Human rights The government intends to replace the Human Rights Act with a British Bill of Rights.  A consultation on the proposals has been delayed. Not yet known
Penalties for non-payment of tribunal awards The government may introduce financial penalties for employers who do not pay employment tribunal awards or sums due under a COT3. Not yet known
Tribunal postponements

The government intends that:
•    A party will generally only be able to apply for a maximum of two postponements in an employment tribunal case;
•    If a request for postponement is made less than seven days before a hearing, or at the hearing, it will only be granted in exceptional circumstances. Costs may be awarded.

Not yet known
Volunteering leave The government is proposing to introduce a new right to up to three paid days off per year to carry out voluntary work. The right would apply to public sector employees and those working in companies with more than 250 employees. Not yet known
Taxation of termination payments

The government has consulted on simplifying the tax and national insurance treatment of termination payments. The proposals include:
•    Removing the current distinction between different types of payment;
•    Aligning the income tax and NICs treatment of termination payments, so that any amount subject to income tax is also subject to NICs.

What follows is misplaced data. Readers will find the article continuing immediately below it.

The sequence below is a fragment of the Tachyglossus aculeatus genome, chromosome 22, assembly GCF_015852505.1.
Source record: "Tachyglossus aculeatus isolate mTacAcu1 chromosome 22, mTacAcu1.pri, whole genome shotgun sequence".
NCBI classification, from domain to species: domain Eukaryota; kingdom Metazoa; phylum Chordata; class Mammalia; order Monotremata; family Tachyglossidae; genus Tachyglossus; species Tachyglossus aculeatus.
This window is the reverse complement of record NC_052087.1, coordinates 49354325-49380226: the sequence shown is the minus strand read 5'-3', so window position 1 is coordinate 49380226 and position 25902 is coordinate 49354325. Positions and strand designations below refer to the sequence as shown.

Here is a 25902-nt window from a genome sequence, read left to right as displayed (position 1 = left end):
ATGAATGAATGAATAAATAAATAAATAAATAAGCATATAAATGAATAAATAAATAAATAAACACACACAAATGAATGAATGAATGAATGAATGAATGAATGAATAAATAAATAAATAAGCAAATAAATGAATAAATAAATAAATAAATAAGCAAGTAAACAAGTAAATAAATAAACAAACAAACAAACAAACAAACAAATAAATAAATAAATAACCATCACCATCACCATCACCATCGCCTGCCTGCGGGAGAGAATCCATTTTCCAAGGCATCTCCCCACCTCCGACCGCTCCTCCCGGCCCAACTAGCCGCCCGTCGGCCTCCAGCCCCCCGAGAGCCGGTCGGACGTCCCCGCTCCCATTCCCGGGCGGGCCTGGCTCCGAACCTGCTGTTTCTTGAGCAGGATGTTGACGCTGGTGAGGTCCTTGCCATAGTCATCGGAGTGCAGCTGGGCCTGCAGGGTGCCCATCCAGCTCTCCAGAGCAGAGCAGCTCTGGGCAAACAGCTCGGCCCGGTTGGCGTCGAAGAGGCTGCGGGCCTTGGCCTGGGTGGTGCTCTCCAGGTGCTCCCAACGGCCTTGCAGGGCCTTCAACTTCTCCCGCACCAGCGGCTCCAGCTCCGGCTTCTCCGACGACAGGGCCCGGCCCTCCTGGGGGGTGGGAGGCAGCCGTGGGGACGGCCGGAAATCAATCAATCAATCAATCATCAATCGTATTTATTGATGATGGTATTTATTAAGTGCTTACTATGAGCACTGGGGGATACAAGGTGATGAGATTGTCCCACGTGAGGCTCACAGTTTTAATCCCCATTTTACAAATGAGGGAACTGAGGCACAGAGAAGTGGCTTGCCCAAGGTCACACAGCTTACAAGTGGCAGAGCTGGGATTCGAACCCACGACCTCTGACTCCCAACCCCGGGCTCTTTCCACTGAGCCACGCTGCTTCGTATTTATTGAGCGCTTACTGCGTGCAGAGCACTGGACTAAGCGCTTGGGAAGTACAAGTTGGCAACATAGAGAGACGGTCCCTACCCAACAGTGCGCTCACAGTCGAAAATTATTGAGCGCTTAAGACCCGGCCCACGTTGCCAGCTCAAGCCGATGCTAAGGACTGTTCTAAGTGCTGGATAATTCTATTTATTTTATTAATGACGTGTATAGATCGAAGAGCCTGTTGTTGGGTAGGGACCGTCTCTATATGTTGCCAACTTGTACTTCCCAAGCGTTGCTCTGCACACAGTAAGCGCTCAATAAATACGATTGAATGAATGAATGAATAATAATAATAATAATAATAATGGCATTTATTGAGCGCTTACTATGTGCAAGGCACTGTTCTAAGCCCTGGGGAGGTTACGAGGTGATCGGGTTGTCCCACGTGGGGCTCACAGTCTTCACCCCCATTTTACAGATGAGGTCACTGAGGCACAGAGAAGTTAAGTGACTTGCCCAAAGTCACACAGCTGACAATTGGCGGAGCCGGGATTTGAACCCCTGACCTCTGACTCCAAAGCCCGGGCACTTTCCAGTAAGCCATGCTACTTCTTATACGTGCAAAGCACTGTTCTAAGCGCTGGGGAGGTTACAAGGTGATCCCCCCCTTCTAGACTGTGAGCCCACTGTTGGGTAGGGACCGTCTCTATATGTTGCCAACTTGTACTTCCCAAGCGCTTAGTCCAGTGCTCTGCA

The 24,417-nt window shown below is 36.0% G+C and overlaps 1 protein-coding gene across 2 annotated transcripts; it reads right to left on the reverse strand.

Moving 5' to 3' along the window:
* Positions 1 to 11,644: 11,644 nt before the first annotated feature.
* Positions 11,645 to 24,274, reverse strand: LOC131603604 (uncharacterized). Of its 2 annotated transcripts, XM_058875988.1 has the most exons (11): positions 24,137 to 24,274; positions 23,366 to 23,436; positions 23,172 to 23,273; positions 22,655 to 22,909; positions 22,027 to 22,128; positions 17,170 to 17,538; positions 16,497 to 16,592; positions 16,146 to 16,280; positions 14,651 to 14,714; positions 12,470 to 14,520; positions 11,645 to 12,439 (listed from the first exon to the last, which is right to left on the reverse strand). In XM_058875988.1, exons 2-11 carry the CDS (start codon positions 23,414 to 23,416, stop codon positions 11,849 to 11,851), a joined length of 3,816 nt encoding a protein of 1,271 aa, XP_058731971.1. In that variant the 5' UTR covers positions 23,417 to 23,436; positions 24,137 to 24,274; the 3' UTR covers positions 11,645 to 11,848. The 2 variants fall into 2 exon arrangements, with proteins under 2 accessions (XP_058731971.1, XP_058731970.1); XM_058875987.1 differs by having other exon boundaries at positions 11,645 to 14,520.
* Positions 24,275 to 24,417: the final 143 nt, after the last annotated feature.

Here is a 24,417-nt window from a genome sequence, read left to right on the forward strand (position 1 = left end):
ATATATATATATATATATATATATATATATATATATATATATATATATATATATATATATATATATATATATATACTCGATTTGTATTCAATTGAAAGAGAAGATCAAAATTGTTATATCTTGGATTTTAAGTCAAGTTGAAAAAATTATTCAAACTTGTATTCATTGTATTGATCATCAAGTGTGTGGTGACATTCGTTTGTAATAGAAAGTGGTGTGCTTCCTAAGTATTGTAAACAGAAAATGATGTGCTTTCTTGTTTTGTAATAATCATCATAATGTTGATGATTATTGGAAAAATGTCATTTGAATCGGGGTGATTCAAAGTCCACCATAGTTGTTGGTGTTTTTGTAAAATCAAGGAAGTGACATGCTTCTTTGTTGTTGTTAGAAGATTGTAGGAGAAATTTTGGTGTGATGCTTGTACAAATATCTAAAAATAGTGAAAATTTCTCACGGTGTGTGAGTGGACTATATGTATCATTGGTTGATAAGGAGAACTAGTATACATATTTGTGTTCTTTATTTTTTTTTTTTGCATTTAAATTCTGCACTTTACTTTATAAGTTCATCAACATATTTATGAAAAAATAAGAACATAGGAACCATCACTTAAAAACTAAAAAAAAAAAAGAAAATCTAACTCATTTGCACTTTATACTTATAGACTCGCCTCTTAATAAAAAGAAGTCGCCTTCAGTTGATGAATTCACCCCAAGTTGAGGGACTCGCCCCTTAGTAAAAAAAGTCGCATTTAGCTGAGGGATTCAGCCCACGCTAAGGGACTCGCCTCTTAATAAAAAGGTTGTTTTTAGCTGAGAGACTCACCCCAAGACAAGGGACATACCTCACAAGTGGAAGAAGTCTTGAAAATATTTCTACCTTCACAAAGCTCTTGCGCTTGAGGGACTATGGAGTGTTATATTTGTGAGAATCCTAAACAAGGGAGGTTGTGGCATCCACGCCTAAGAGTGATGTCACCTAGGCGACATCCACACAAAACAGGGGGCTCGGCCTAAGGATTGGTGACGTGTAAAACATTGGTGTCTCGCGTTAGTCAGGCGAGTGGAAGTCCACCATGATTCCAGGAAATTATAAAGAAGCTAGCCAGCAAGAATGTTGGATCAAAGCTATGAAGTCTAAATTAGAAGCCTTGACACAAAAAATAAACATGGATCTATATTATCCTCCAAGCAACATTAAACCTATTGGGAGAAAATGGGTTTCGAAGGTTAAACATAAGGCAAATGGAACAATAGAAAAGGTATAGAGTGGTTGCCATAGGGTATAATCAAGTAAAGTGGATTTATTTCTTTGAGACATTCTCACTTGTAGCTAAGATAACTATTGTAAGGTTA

•    Replacing the flat £30,000 exemption with one that only applies in cases of genuine redundancy; only kicks in when an employee has two years’ continuous service; and increases proportionately with length of service (up to a maximum);
•    Introducing new exemptions for payments in connection with wrongful or unfair dismissal; and for tribunal awards made as compensation for discrimination.

Not yet known
Consultation closed in October 2015

 

Collective redundancy and insolvency On 20 November 2015, the Insolvency Service published the responses to the call for evidence on the Collective Redundancy Consultation for Employers facing Insolvency. The responses highlight the conflicts between employment and insolvency law. Not yet known
Rapid resolution scheme The government has previously indicated that it plans to introduce a ‘rapid resolution scheme’ for low value claims in employment tribunals. There have been no recent developments and it is unclear whether this will proceed. Not yet known
Reform of public sector employment The government has announced plans to review sickness absence in public sector workforces, followed by a consultation on how best to reduce its impact on public service delivery, considering legislation where necessary. Not yet known
Sickness absence / disabled workers The government announced in the Autumn statement that it wants to improve links between health services and employment support to help employees return to work quicker. It intends to expand the Fit for Work Service and to publish a White Paper in 2016 setting out reforms. Not yet known
Annual leave and sickness absence The government consulted in 2011 on amending the Working Time Regulations 1998 to reflect European case law permitting unused leave to be carried forward to the next leave year if it has not been used due to sickness absence / family leave. The government also proposed allowing employers to ‘buy out’ 1.6 weeks’ annual leave, or require employees to carry it forward if there is a genuine business need. The government does not appear to be taking these proposals forward just now